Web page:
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2018 was a big election year in Ohio. Republicans held onto all five statewide executive offices including governor and super majorities in both the Ohio House and Senate. But there were a few bright spots for Democrats, among them the reelection of U.S. Senator Sherrod Brown and the election of two Democrats to the Ohio Supreme Court.With election 2018 over, the focus now shifts to governing. Stay connected with the latest on politics, policies and people making the decisions at all levels affecting your lives.

What the Future Holds For Gov. John Kasich and the Ohio Republican Party

Photo of John Kasich after winning the Ohio primary

Gov. John Kasich’s exit from the Republican presidential campaign raises a lot of questions about his future and the future of his party.

When Gov. John Kasich dropped out of the race, he thanked everyone, including Ohioans.

“The people of Ohio have given me the greatest professional experience of my lifetime,” Kasich said.

But there was a lot he didn’t say. He didn’t mention his opponents, including Donald Trump, the Republican who is now being considered the apparent nominee by the party. And Kasich didn’t announce his immediate intentions or his plans as Governor of the Buckeye State. But Lt. Gov. Mary Taylor says don’t read too much into that.

“He is the Governor of the State of Ohio and has been," Taylor said. "Sometimes his travels took him outside the state of Ohio but he always had his finger on the pulse. He knows what’s going on in our state. He knew the important policy decisions that he was continuing to make and be a part of so no, I’m not surprised that he didn’t say ‘I’m looking forward to being back.’ He’s been the Governor.”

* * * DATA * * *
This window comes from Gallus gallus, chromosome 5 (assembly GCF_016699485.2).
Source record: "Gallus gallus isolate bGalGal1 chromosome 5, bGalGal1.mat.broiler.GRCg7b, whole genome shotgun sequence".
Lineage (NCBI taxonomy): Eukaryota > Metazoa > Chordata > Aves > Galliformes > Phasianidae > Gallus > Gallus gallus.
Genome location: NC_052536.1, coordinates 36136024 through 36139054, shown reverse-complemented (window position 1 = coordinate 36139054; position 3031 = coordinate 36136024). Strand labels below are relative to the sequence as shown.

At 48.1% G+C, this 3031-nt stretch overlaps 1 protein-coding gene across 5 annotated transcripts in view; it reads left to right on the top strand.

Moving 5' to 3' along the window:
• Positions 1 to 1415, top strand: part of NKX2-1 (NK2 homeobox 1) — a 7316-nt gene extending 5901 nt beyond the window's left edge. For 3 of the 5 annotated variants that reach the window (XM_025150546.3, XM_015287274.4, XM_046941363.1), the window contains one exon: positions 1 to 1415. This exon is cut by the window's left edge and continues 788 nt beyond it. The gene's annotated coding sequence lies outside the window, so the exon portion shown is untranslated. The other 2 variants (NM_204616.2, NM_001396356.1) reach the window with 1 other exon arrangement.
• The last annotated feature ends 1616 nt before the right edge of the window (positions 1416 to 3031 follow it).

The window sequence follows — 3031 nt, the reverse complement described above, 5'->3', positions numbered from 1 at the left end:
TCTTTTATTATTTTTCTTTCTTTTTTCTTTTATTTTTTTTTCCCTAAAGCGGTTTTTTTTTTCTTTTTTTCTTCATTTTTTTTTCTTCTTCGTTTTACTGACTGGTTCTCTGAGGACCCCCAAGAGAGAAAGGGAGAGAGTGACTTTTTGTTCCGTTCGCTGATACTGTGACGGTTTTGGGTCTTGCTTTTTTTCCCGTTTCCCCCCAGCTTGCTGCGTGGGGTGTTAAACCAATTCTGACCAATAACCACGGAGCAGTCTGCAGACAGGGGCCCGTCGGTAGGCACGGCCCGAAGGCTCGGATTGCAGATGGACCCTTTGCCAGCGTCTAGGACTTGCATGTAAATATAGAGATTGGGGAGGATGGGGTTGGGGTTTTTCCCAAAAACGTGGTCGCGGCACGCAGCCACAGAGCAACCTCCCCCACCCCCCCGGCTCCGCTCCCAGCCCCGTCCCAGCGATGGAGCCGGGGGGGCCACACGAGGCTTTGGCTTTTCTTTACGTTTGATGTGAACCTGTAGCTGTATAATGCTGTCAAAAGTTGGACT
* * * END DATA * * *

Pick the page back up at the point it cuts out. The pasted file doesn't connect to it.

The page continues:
Playing a role in Cleveland
Ohio Republican Party Chairman Matt Borges says Kasich will play a key role in the Republican National Convention in Cleveland, even if he’s no longer a candidate.

Photo of Schwarzenegger and the Kasich
Gov. Kasich dropped out of the Presidential race one day after Ted Cruz suspended his campaign. The two's exit now leaves Donald Trump as the sole Republican candidate.

“Well let’s face it. John Kasich’s campaign has always been about unity and has been about bringing people together so I don’t think it will be any different now," Borges said. "He’s going to have to digest the events over the next several days. We’ll give him the time and space to do that. And when he’s ready, I’m sure he’s going to be in Cleveland with us for the convention and will be doing great work for the citizens of Ohio and will continue to move our state forward.”

But as Kasich comes back to Ohio, he faces a new challenge:  how to unify his party. The majority of the state’s Republicans supported him in the presidential race.  Ohio’s was the only primary he won. 

Generating support for a candidate
And while Kasich will be the top office holder of Ohio again, the standard bearer for the national party will likely be Donald Trump, someone who is very different than Kasich.

Trump has been the subject of scorn and disdain among many key Ohioans, including state office holders, who supported Kasich. Some, including Auditor Dave Yost, have said they will not campaign for Trump. Gov. Kasich will play a key role in attempts to bring Republicans back together to support Trump in the fall, and the down ticket races too like the re-election of Republican U.S. Sen. Rob Portman.